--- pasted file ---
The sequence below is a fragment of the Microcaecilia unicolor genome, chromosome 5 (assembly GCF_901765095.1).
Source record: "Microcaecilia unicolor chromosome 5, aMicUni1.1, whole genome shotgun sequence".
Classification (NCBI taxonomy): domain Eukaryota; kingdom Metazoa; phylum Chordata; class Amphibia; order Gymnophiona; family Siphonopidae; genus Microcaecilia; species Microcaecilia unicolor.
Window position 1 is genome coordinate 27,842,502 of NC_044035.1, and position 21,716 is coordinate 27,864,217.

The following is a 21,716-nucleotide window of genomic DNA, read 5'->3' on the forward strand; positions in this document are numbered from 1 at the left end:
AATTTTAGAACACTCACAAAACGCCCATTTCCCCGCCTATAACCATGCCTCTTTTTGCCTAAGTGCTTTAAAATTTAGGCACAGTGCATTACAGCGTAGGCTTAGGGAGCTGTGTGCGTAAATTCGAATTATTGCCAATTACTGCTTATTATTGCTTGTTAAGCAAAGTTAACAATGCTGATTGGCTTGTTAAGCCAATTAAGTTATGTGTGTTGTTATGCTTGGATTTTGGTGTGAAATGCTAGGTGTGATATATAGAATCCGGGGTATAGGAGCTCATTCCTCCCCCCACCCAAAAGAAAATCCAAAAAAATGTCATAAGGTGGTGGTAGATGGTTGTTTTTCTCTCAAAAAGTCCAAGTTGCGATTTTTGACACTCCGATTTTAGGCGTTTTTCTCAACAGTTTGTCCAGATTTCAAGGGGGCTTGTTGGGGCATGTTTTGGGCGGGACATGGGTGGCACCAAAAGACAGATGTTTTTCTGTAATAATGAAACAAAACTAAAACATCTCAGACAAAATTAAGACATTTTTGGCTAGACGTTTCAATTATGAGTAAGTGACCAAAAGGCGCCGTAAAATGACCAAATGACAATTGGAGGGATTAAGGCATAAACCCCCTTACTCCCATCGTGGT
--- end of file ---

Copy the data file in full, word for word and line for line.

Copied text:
The sequence below is a fragment of the Microcaecilia unicolor genome, chromosome 5 (assembly GCF_901765095.1).
Source record: "Microcaecilia unicolor chromosome 5, aMicUni1.1, whole genome shotgun sequence".
Classification (NCBI taxonomy): domain Eukaryota; kingdom Metazoa; phylum Chordata; class Amphibia; order Gymnophiona; family Siphonopidae; genus Microcaecilia; species Microcaecilia unicolor.
Window position 1 is genome coordinate 27,842,502 of NC_044035.1, and position 21,716 is coordinate 27,864,217.

The following is a 21,716-nucleotide window of genomic DNA, read 5'->3' on the forward strand; positions in this document are numbered from 1 at the left end:
AATTTTAGAACACTCACAAAACGCCCATTTCCCCGCCTATAACCATGCCTCTTTTTGCCTAAGTGCTTTAAAATTTAGGCACAGTGCATTACAGCGTAGGCTTAGGGAGCTGTGTGCGTAAATTCGAATTATTGCCAATTACTGCTTATTATTGCTTGTTAAGCAAAGTTAACAATGCTGATTGGCTTGTTAAGCCAATTAAGTTATGTGTGTTGTTATGCTTGGATTTTGGTGTGAAATGCTAGGTGTGATATATAGAATCCGGGGTATAGGAGCTCATTCCTCCCCCCACCCAAAAGAAAATCCAAAAAAATGTCATAAGGTGGTGGTAGATGGTTGTTTTTCTCTCAAAAAGTCCAAGTTGCGATTTTTGACACTCCGATTTTAGGCGTTTTTCTCAACAGTTTGTCCAGATTTCAAGGGGGCTTGTTGGGGCATGTTTTGGGCGGGACATGGGTGGCACCAAAAGACAGATGTTTTTCTGTAATAATGAAACAAAACTAAAACATCTCAGACAAAATTAAGACATTTTTGGCTAGACGTTTCAATTATGAGTAAGTGACCAAAAGGCGCCGTAAAATGACCAAATGACAATTGGAGGGATTAAGGCATAAACCCCCTTACTCCCATCGTGGT